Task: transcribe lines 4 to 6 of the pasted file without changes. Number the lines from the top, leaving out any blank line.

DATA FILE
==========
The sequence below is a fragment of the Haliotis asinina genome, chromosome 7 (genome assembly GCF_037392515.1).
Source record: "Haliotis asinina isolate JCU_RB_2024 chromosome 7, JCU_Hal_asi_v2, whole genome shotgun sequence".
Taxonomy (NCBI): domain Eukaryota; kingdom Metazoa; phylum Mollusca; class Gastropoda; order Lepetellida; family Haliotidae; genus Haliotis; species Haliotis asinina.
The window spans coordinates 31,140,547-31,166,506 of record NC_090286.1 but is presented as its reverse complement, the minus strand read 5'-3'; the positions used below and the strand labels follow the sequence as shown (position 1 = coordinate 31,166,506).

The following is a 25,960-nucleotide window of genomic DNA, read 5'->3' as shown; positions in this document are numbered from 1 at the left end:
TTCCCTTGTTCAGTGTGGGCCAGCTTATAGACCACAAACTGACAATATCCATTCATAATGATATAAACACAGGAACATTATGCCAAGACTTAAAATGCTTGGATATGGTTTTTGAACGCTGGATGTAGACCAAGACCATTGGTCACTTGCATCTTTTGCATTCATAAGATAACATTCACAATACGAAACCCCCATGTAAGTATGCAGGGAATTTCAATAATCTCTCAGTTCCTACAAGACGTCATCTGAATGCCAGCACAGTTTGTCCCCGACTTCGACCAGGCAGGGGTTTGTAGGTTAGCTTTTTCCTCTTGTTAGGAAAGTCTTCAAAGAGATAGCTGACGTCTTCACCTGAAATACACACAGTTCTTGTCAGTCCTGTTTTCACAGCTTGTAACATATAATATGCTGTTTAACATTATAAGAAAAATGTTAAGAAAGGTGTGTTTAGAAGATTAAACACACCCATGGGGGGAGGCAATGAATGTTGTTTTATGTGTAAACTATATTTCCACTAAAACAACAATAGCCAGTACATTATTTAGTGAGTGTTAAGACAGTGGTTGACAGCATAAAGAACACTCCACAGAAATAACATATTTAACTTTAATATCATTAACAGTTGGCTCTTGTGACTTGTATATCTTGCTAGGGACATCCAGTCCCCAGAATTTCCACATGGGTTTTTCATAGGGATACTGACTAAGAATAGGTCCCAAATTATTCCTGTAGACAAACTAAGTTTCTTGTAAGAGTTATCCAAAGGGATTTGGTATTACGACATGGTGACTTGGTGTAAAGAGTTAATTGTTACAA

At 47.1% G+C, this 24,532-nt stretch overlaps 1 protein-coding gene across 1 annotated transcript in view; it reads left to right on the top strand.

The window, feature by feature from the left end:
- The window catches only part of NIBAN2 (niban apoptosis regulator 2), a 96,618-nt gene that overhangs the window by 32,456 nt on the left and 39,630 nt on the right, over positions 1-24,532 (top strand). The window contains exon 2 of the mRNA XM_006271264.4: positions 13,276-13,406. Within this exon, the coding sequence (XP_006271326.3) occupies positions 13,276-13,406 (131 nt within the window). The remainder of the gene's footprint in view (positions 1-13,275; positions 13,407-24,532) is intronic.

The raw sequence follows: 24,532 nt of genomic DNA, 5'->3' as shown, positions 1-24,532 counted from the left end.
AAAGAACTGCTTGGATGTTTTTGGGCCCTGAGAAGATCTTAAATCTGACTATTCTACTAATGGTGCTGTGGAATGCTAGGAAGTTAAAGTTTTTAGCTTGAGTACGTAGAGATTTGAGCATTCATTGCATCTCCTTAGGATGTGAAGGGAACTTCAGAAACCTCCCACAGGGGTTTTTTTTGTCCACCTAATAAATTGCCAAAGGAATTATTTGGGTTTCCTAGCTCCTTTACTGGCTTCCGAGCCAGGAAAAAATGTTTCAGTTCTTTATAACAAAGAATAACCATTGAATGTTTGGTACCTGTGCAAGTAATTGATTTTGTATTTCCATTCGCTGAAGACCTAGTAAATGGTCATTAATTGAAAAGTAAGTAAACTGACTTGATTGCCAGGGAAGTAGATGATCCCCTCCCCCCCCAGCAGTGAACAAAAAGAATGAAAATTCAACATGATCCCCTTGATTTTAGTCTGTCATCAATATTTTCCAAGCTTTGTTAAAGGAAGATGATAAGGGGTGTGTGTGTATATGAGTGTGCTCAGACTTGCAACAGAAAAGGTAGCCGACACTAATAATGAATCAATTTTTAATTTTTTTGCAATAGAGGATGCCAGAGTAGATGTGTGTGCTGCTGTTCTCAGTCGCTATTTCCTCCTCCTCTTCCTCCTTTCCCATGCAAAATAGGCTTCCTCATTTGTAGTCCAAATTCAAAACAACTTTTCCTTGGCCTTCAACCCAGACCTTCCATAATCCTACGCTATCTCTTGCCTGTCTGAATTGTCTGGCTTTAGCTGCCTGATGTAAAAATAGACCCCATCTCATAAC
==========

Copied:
The window spans coordinates 31,140,547-31,166,506 of record NC_090286.1 but is presented as its reverse complement, the minus strand read 5'-3'; the positions used below and the strand labels follow the sequence as shown (position 1 = coordinate 31,166,506).

The following is a 25,960-nucleotide window of genomic DNA, read 5'->3' as shown; positions in this document are numbered from 1 at the left end:
TTCCCTTGTTCAGTGTGGGCCAGCTTATAGACCACAAACTGACAATATCCATTCATAATGATATAAACACAGGAACATTATGCCAAGACTTAAAATGCTTGGATATGGTTTTTGAACGCTGGATGTAGACCAAGACCATTGGTCACTTGCATCTTTTGCATTCATAAGATAACATTCACAATACGAAACCCCCATGTAAGTATGCAGGGAATTTCAATAATCTCTCAGTTCCTACAAGACGTCATCTGAATGCCAGCACAGTTTGTCCCCGACTTCGACCAGGCAGGGGTTTGTAGGTTAGCTTTTTCCTCTTGTTAGGAAAGTCTTCAAAGAGATAGCTGACGTCTTCACCTGAAATACACACAGTTCTTGTCAGTCCTGTTTTCACAGCTTGTAACATATAATATGCTGTTTAACATTATAAGAAAAATGTTAAGAAAGGTGTGTTTAGAAGATTAAACACACCCATGGGGGGAGGCAATGAATGTTGTTTTATGTGTAAACTATATTTCCACTAAAACAACAATAGCCAGTACATTATTTAGTGAGTGTTAAGACAGTGGTTGACAGCATAAAGAACACTCCACAGAAATAACATATTTAACTTTAATATCATTAACAGTTGGCTCTTGTGACTTGTATATCTTGCTAGGGACATCCAGTCCCCAGAATTTCCACATGGGTTTTTCATAGGGATACTGACTAAGAATAGGTCCCAAATTATTCCTGTAGACAAACTAAGTTTCTTGTAAGAGTTATCCAAAGGGATTTGGTATTACGACATGGTGACTTGGTGTAAAGAGTTAATTGTTACAA